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2017 – A Year For Our Voices To Be Heard

An op-ed by Brooke Moore, LiKEN Research Assistant

June 7, 2017

As an environmental studies student perusing recent media headlines, one of the myriad of issues that stands out to me is the contested future of the Environmental Protection Agency. Several newly-elected figures wish to dismantle the EPA, while 60% of Americans believe that the EPA is doing just sufficient work or not enough work (Thompson 2013). This polarization of the subject is perpetuated by the recently elected President Trump. Throughout both the election campaign and Trump’s time as president thus far, threats regarding the EPA’s future have been wildly thrown about. At a GOP debate, Trump was recorded saying:

“Department of Environmental Protection. We are going to get rid are of it in almost every form. We’re going to have little tidbits left but we’re going to take a tremendous amount out.”  (Team Fix 2016)

Although many are familiar with Trump’s rampant threats (often unsupported and then denied), after his selection of Scott Pruitt to head the EPA (a man who sued the EPA for having harsh pollution standards), I am concerned that Trump’s  statement above might have some bite to its bark. If Trump were to fulfill his desire to dismantle the EPA and slash its budget, I worry what the repercussions could be.

If followed through, this threat would mean budget cuts, job losses and diminished EPA capacity. Research and fieldwork studies, such as the studies dedicated to assessing the impact of global climate change, will be greatly reduced – if not eliminated – threatening the progress of environmental preservation (Leber 2017).  Grants for environmental scientists at universities and field research on environmental issues, pollution and pathways forward to reduce environmental degradation and increase community resilience would be decreased if not halted (Cornwall 2017). One of Trump’s main points of interest is to reduce the regulations and fines the EPA has placed on the oil, gas and fracking corporations (Cornwall 2017).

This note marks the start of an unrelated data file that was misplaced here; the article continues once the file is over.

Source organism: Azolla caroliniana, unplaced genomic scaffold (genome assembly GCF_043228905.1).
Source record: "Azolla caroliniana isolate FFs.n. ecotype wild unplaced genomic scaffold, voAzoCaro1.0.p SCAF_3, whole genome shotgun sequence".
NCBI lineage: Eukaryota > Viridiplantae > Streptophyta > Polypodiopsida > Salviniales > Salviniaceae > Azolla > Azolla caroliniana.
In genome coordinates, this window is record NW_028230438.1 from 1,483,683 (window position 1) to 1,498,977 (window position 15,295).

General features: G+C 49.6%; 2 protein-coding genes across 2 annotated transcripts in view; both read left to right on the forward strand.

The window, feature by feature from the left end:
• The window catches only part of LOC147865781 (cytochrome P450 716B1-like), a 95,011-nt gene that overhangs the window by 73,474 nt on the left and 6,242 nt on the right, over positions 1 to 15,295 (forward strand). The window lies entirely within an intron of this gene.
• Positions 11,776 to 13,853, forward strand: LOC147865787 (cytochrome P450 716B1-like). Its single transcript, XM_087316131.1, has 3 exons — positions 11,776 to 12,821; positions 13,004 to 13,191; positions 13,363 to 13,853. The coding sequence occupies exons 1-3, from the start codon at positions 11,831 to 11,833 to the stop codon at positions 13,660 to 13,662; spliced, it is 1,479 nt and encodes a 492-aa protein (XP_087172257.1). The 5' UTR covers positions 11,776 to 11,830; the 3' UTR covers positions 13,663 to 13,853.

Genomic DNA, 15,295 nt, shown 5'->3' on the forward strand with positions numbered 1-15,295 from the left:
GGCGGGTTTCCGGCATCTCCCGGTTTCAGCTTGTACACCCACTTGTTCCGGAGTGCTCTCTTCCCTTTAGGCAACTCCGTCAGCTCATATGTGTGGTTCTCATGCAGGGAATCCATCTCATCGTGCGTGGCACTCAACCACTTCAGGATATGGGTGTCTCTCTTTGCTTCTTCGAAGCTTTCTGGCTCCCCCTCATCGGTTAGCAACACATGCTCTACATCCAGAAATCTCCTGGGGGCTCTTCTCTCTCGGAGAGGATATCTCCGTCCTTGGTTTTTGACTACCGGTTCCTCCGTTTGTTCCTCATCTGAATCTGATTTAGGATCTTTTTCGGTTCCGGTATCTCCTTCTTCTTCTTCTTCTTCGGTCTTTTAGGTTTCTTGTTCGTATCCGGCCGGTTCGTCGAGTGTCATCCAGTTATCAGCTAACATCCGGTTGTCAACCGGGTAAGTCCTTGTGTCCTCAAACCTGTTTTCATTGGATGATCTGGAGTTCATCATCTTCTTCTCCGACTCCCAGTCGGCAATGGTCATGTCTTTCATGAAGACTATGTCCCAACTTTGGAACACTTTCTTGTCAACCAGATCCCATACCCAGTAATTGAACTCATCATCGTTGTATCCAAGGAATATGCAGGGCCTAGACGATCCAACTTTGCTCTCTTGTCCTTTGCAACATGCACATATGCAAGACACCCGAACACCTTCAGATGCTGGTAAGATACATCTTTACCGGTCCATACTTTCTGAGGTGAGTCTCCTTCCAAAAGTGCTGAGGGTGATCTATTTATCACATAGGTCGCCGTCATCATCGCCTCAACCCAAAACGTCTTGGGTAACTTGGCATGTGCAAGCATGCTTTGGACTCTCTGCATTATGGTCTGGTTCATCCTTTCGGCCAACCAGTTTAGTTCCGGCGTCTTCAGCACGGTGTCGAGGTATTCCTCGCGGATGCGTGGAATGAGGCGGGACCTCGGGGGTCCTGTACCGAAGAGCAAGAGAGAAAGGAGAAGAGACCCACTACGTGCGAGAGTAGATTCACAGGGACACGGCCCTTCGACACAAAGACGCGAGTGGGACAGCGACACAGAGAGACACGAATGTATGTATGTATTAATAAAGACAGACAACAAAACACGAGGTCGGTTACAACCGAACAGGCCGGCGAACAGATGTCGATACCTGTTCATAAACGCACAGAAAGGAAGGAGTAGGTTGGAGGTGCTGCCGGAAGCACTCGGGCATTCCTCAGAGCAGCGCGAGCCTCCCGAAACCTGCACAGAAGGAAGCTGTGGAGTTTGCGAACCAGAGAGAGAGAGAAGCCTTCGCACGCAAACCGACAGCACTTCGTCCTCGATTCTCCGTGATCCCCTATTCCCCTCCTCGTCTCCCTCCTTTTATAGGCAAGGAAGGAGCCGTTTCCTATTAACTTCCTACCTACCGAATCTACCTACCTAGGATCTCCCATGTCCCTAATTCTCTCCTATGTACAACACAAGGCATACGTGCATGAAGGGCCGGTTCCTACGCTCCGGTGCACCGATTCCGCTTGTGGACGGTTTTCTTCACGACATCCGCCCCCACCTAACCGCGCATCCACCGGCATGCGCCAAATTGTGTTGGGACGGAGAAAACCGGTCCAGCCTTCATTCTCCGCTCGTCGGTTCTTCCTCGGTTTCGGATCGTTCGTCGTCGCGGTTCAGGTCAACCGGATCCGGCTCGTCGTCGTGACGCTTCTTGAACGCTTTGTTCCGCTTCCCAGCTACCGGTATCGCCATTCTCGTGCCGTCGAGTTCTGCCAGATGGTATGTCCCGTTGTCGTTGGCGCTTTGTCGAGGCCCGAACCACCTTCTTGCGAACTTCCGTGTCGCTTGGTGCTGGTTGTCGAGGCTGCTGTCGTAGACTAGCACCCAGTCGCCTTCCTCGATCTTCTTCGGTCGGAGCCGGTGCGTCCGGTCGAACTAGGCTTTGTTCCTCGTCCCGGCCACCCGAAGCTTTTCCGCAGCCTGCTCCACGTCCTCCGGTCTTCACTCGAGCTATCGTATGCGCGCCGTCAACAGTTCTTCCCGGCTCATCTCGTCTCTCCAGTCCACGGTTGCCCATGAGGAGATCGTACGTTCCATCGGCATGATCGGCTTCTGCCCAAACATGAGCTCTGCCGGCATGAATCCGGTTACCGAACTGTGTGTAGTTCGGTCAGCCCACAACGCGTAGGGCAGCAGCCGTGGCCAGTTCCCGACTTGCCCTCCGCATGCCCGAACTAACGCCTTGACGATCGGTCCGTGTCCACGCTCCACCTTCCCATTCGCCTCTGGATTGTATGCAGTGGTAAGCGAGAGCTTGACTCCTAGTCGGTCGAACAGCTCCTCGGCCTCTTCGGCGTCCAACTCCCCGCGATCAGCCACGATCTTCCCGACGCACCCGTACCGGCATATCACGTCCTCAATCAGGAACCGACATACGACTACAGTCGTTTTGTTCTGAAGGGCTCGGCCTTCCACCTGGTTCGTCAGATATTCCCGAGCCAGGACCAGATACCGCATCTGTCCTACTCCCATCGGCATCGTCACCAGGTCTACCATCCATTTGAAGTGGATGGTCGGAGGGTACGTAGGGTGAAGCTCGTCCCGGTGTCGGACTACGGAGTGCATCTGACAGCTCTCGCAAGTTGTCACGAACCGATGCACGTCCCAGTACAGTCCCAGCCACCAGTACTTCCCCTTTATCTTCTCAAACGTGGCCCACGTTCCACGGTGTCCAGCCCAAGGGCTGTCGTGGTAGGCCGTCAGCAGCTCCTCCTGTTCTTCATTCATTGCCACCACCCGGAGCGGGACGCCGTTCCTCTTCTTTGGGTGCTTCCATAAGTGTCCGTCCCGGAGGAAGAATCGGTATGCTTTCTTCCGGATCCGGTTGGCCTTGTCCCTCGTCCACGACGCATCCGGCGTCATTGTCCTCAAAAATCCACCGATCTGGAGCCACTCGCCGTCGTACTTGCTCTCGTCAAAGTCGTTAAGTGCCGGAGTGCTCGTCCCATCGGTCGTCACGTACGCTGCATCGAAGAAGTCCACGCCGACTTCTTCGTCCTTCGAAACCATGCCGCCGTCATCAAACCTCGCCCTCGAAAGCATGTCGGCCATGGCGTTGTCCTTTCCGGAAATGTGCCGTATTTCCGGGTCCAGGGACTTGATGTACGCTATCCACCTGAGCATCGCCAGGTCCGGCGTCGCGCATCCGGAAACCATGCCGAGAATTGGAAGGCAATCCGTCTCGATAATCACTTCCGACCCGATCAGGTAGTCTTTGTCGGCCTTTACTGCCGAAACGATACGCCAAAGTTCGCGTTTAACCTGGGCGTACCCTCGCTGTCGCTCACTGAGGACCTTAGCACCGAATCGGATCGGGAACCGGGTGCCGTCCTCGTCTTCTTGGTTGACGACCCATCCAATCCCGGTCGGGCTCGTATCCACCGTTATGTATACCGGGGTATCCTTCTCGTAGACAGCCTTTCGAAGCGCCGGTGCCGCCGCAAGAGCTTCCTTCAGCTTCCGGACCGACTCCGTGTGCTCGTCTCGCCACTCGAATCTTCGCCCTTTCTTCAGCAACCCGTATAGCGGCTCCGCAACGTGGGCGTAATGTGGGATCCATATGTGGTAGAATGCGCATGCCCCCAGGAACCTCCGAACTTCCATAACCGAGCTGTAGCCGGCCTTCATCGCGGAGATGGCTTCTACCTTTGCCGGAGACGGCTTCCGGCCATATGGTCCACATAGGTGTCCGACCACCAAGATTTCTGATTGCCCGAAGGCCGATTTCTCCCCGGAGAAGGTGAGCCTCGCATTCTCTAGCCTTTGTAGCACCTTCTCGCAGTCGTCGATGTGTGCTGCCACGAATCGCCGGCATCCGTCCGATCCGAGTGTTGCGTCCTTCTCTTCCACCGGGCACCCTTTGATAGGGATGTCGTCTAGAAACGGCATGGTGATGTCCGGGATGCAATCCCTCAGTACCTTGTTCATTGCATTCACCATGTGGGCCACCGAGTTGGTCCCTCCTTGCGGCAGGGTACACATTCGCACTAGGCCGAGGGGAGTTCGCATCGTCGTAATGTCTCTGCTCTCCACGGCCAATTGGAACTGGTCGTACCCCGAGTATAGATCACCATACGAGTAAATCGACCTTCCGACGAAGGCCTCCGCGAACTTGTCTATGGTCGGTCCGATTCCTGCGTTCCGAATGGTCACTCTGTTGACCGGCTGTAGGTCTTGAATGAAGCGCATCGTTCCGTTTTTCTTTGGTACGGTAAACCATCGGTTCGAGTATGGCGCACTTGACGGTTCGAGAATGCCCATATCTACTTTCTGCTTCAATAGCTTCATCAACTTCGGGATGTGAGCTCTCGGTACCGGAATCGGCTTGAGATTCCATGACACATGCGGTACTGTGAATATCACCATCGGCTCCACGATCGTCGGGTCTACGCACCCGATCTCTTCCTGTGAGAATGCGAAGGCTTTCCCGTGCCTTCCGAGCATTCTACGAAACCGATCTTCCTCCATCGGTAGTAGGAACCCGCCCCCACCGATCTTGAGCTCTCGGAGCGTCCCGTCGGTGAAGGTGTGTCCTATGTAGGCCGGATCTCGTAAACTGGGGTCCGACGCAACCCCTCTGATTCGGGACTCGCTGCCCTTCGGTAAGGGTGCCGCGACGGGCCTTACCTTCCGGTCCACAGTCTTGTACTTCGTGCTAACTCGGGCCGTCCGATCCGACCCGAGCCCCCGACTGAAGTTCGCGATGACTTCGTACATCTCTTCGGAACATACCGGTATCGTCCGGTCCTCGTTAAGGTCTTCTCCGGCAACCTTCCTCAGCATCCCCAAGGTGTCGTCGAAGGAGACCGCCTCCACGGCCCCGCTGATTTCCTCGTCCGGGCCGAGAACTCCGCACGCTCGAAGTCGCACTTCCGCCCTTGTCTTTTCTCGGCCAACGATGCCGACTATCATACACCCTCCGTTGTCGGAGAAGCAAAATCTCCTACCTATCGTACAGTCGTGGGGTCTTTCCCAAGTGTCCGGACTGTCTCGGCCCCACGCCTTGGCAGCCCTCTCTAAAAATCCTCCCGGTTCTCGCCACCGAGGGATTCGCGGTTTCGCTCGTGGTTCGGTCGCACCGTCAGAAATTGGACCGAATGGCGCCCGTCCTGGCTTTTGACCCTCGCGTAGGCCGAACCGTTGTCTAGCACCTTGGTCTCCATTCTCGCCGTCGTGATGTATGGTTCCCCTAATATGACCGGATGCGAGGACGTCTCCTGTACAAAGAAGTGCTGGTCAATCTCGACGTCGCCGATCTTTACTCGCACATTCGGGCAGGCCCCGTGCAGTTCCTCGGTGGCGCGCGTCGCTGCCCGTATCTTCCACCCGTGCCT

The colossal impacts the EPA’s dismantling will have reach much farther than the realm of nature. A large portion of the EPA deals with environmental justice, particularly for low-income communities of color who carry the country’s burden of pollution. By ripping apart the EPA, a crucial component of our health and well-being, we jeopardize not only the environment, but the lives of members of frontline communities and our future generations.

The Trump administration’s actions, thus far, to run EPA into the ground, highlight a president who is more willing to destroy those who protect the environment and human health, than to protect those who destroy it. There are millions of Americans who share my point of view, yet our voices are being muted by a government and media culture unwilling to hear us. We will not be muted any longer. It is time this administration hears our collective voice and what we are coming together to stand for – the health, well-being, and right to clean water, air, and environmental justice for current and future generations.

References cited

Cornwall, Warren. “Trump plan for 40% cut could cause EPA science office ‘to implode,’ official warns.” Science, American Association for the Advancement of Science, 3 Mar. 2017, trump-plan-40-cut-could-cause-epa-science-office-implode-official-warns.

Leber, Rebecca. “6 Ways President Trump Wants to Hamstring the EPA.” Mother Jones, 6 Mar. 2017,

Team Fix. “The Fox News GOP debate transcript, annotated.” The Washington Post, 3 Mar. 2016,

Thompson, Jake. “New Poll Shows Americans Strongly Opposed EPA Shutdown, Look Unfavorably on Those Who Put Our Health and Environment at Risk.” National Resources Defense Council, 17 Oct. 2013,

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